Discussing social and economic factors in edentulism – Conclusions

Tooth loss can occur as a result of caries, periodontal diseases, trauma, tooth impaction, orthodontic reasons, hypoplasia, over-eruption, supernumerary teeth, attrition, neoplastic and cystic lesions.

Many studies have consistently shown the role of specific disease as a major cause of tooth loss.

This same picture was noted in similar Nigerian studies.

Okoisor further established that the disease factors responsible for tooth loss was age related; caries and periodontal diseases being the major causes of tooth mortality in children and adult respectively.

However, none of the studies done in Nigeria evaluated the role of other factors such as education, socio-economic status, gender, location of patients, dental attitude and behavior in the aetiology of edentulism.

The older age groups in this study required more removable complete dentures than the younger age groups, while the younger age groups required more removable partial dentures. This is in agreement with the study done by Marcus et al.

Although there was an over representation of age groups >61 and 21–40 in the study population, the percentages of these age groups in Nigerian population are four percent and 30% respectively in both urban and rural areas.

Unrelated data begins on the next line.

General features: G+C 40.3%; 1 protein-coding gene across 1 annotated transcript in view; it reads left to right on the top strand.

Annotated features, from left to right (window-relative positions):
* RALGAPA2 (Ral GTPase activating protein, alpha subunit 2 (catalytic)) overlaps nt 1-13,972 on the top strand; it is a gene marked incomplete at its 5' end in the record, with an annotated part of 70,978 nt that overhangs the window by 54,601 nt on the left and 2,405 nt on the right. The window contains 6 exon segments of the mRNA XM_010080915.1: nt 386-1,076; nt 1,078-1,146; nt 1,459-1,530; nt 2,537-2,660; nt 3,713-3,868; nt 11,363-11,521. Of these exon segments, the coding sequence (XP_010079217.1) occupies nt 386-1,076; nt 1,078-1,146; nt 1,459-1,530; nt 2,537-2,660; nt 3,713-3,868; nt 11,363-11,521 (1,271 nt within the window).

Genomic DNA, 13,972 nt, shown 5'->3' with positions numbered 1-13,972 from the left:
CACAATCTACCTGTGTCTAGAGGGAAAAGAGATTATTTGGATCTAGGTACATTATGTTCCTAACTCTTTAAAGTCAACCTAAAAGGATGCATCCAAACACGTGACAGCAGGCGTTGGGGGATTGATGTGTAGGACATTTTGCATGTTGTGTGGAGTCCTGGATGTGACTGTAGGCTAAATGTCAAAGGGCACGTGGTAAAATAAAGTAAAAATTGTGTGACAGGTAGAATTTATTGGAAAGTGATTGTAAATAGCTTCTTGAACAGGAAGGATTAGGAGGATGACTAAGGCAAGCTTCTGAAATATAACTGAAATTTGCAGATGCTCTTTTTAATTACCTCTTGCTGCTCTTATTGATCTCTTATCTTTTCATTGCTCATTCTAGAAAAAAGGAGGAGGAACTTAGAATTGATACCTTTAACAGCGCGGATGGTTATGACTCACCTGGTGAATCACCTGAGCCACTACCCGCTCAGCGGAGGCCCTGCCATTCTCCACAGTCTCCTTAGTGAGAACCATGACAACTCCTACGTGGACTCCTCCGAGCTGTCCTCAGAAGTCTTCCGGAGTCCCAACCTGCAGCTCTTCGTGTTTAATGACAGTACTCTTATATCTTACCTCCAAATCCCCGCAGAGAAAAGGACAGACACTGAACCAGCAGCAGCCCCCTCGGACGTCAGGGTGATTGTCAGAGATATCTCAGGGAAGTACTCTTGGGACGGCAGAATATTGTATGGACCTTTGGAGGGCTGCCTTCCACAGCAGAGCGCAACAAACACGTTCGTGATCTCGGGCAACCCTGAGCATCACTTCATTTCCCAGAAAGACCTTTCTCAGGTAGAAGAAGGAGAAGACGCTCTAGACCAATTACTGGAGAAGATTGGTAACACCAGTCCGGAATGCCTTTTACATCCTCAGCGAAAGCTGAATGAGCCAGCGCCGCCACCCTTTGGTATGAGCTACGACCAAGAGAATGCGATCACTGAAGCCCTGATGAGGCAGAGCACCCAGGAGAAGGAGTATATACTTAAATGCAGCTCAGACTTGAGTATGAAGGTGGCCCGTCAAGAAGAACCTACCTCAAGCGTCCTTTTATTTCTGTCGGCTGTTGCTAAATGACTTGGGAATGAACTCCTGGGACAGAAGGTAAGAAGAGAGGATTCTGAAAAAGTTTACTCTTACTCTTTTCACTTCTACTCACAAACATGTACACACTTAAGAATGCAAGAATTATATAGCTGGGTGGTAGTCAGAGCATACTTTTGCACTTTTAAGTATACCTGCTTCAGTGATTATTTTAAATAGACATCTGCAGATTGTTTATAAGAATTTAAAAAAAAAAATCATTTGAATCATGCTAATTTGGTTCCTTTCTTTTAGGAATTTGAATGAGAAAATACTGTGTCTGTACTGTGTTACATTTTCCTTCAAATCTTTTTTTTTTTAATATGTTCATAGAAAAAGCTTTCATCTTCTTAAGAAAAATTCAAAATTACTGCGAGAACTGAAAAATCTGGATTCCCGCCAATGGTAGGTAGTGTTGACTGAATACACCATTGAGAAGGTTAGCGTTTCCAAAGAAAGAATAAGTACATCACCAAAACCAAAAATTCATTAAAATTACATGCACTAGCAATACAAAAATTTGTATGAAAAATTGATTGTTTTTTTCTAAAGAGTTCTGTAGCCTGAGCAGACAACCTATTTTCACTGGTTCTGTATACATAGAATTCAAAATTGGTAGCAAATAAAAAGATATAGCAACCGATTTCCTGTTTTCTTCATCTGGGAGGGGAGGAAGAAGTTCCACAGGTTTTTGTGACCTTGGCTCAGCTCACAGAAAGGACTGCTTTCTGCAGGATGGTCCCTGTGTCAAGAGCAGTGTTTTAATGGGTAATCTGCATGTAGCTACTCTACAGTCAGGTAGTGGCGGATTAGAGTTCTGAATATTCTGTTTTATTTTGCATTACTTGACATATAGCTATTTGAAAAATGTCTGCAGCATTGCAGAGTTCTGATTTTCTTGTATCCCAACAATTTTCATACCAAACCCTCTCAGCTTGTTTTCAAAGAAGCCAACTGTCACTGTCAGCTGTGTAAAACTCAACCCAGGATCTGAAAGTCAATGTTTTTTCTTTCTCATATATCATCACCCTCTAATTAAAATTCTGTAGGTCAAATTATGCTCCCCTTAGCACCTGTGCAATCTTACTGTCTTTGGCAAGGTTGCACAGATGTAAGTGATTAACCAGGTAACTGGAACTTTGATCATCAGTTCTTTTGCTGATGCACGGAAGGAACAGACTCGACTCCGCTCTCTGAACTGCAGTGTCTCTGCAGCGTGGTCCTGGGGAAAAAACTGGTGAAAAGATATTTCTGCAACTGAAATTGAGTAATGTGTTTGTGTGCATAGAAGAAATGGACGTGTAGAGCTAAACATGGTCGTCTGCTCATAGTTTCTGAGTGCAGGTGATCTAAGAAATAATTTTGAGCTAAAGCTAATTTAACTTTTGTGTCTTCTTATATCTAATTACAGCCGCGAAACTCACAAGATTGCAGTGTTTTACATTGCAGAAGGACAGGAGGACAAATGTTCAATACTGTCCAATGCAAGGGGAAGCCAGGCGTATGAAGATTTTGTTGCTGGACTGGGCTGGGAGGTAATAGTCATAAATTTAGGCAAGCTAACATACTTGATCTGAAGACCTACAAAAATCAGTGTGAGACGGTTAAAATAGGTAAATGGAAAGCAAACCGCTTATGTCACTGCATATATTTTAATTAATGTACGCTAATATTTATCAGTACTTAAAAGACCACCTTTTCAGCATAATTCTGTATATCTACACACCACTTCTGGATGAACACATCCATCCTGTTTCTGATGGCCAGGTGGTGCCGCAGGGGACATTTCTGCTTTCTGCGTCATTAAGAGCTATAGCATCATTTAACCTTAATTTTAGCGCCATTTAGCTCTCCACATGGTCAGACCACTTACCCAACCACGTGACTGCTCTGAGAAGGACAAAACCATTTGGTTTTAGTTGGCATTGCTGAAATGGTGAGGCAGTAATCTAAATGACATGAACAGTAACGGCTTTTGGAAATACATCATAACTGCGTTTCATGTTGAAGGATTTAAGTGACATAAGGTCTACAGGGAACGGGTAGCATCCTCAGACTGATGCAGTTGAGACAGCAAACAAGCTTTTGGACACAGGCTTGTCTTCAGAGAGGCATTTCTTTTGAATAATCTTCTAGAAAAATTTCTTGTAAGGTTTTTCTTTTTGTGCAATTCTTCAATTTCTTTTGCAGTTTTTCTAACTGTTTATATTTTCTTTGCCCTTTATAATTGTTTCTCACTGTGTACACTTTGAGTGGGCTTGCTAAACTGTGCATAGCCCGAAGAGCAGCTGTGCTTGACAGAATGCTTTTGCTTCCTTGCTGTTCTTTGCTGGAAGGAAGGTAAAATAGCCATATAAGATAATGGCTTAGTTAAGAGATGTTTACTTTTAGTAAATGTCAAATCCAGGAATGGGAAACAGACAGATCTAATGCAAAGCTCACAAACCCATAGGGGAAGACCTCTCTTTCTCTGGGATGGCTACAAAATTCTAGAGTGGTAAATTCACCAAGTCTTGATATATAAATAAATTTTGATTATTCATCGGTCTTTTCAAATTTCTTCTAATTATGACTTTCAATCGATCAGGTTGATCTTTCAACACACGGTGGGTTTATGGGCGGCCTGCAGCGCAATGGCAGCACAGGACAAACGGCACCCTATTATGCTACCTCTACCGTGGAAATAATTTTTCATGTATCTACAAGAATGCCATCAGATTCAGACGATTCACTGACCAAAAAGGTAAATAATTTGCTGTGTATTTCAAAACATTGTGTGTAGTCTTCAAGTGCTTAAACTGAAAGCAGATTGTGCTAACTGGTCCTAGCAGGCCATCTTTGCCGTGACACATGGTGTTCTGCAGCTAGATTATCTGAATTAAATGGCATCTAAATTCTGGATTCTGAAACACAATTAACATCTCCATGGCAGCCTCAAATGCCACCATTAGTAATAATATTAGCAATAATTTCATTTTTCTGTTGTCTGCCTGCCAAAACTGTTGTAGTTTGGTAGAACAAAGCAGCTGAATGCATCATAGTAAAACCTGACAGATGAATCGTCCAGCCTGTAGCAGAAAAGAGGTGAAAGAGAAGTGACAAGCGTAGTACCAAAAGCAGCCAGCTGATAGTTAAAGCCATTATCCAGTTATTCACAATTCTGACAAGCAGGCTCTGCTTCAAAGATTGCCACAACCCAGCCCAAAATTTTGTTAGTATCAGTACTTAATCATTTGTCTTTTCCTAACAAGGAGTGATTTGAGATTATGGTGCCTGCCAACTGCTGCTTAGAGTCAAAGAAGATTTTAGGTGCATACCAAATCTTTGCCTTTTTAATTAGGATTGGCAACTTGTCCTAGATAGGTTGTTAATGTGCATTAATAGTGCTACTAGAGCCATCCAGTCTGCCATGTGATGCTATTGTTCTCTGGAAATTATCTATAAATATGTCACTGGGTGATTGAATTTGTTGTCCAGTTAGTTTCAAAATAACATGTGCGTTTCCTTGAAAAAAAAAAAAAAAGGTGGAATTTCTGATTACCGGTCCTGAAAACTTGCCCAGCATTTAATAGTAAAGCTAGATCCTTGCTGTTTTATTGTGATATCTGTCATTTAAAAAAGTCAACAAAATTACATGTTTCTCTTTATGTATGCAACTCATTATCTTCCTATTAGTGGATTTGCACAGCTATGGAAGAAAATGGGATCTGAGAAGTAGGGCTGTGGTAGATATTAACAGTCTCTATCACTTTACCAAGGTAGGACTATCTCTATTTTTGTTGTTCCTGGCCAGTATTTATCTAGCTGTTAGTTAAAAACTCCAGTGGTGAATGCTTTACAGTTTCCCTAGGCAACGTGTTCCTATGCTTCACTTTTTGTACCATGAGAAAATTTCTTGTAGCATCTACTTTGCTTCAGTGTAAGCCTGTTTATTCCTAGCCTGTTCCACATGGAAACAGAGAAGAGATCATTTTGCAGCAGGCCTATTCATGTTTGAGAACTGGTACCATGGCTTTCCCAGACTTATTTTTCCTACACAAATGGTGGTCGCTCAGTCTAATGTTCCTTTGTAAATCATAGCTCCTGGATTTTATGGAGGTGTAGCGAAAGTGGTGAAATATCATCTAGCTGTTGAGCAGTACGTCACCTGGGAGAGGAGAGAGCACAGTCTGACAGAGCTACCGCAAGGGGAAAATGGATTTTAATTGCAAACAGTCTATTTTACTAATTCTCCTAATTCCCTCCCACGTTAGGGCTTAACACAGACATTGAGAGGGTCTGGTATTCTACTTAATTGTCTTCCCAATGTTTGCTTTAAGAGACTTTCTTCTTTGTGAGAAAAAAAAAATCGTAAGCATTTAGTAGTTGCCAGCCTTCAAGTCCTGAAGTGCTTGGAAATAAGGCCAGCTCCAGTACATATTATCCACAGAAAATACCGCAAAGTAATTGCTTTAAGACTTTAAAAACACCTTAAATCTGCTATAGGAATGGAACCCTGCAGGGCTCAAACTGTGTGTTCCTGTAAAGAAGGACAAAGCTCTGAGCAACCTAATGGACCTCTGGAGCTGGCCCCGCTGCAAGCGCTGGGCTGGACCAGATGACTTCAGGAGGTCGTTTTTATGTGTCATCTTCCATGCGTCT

Hence these age groups have risk factors that might be responsible for their needing dentures.

These age-related changes may not be unconnected with the deteriorative physiological changes noticed after adolescence and which gets worse with increase in age, a situation that is changing rapidly in developed countries due to improved social infrastructure and functional health systems.

Most studies have also shown significant gender difference in edentulism with more males becoming edentulous than females.

This has been attributed to the fact that males are generally more active than females and do not pay as much attention to oral care.

A significant gender difference was not seen in this study although variation in site presentation was observed.

In Lagos, an urban area, more males demanded prostheses. However, in Ile-Ife, a rural area more females demanded prostheses. This is in agreement with the studies done by Eklund and Burt and Marcus et al.

Although no statistically significant difference was noted in the rural-urban gender presentation, a larger qualitative study alongside a quantitative study may be able to adduce possible reasons for this interesting observation.

The majority of this study’s population belonged to the higher education status. This was due to those with higher level of education being more informed about their health needs.

This group also seeks dental treatments earlier and more often than those of lower educational status, who may only seek dental treatment when there is apparent morbidity.

In addition, those of higher educational status are likely to have greater financial resources than those of lower educational status and, hence, more able to afford the cost of dental treatment.

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